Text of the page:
Tales of the Tapes

Media | Familiarity

What the odd discovery of tapes that far-off year of 1994 mean for multimedia archival and research.

Four years and five months after the start of the Iraq war, a video has surfaced that Dick Cheney, as a private citizen in 1994, had said that invading Baghdad would invite a quagmire. This isn't wholly surprising; it was well known that he and the rest of George H.W. Bush's national security team uniformly opposed a march to Baghdad in 1991. The war had ended after the liberation of Kuwait had been accomplished and the “no-fly” zones and sanctions were applied to contain the Saddam Hussein regime. In an NPR interview that year, which All Things Considered replayed in a August 26, 2005 story by David Greene (see transcripted quote), Cheney had made the same point. On September 29, 2004 Seattle Post-Intelligence investigative reporter Joel Connelly unearthed a “little-noticed” speech of Cheney's in 1992 to the Discovery Institute once again defending the decision not to extend the invasion. Certainly, video adds more veracity, and thus has more impact.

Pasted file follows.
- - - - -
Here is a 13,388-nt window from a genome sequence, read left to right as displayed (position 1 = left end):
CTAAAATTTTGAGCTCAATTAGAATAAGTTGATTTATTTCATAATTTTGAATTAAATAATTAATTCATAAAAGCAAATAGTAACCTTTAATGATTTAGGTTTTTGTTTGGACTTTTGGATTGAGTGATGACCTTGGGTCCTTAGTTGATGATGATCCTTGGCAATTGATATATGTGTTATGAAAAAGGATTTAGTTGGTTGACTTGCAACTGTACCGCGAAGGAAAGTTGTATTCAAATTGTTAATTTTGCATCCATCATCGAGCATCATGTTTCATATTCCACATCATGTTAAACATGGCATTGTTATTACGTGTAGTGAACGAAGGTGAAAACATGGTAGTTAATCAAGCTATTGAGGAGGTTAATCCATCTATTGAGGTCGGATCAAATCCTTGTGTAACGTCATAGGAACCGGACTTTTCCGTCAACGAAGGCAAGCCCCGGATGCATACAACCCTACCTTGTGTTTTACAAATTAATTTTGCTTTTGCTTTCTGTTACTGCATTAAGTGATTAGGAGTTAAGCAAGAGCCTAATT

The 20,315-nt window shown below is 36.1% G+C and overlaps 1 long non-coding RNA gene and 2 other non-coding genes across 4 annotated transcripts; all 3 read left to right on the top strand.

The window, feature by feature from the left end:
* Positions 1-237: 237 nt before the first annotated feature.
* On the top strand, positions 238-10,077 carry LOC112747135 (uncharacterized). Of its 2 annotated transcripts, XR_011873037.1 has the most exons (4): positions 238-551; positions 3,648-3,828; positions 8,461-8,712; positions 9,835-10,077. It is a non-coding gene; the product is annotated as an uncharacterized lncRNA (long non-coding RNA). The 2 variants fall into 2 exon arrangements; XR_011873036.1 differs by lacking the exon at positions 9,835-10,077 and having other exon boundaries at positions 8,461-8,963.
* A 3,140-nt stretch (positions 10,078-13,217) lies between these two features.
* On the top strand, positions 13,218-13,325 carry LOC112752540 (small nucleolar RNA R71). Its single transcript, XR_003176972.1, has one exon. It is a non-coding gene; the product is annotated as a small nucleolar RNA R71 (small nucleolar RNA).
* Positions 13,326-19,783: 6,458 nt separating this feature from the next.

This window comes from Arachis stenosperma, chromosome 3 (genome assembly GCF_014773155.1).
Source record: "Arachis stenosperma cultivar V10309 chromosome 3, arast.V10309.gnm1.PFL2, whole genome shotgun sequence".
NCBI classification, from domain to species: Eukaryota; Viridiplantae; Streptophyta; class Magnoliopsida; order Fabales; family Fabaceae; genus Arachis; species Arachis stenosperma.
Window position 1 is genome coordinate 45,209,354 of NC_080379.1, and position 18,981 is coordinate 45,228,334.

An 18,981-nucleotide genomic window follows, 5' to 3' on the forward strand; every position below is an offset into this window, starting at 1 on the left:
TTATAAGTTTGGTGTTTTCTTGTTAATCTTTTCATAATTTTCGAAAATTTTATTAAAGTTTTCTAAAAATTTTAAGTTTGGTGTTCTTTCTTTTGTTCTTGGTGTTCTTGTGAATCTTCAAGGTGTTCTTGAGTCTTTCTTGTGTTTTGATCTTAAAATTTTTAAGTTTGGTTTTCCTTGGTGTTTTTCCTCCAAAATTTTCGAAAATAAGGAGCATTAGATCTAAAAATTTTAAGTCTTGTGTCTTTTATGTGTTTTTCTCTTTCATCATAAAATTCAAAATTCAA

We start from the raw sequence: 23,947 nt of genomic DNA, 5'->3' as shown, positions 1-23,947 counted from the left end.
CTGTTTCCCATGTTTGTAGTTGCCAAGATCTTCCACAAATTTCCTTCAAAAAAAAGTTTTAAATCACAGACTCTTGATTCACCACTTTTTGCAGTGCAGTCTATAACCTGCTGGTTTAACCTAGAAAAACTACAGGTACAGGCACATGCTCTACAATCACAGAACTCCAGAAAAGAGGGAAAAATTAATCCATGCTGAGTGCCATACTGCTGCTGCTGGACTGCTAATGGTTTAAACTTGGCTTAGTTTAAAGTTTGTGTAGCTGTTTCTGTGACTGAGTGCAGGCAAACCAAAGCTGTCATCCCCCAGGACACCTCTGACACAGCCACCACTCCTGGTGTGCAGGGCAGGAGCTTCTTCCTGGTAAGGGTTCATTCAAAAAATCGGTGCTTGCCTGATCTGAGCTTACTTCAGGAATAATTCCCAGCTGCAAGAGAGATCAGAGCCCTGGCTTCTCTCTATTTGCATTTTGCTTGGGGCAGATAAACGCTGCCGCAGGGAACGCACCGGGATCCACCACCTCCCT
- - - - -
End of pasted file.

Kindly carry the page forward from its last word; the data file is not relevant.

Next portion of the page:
Somewhere between the 120,000th viewing (Sunday night) and the 407,905th viewing (Tuesday night) did the uploader of the YouTube video give any explanation as to the provenance of the video: “This clip was originally aired on C-SPAN3 [History] on the evening of Thursday, August 9th.” Previously, he had amended in his description of thie video with this: “YouTube user politicztv is a LOSER for ripping this video off and putting it up as his own.”

The explanation is necessary because the uploader had deliberately blocked out the area showing the C-SPAN logo in favor of his own. The blackout is subtle, because the black circle is super-imposed of Cheney's dark blazer. But when he moves his hand, it's clear that the original logo is obscured:

What's strange is that the user grandtheftcountry has posted 35 news clips onto YouTube over the last two months, and in all previous cases the network logo was left visible. How disappointing, given that C-SPAN made a concerted effort this year to liberalize their copyright policy in order to allow non-commercial copying of official government events, as long as attribution was given. Then again, the Cheney interview in 1994 wasn't a government event. But shouldn't this uploader have simply figured that leaving the attribution in was the responsible thing to do?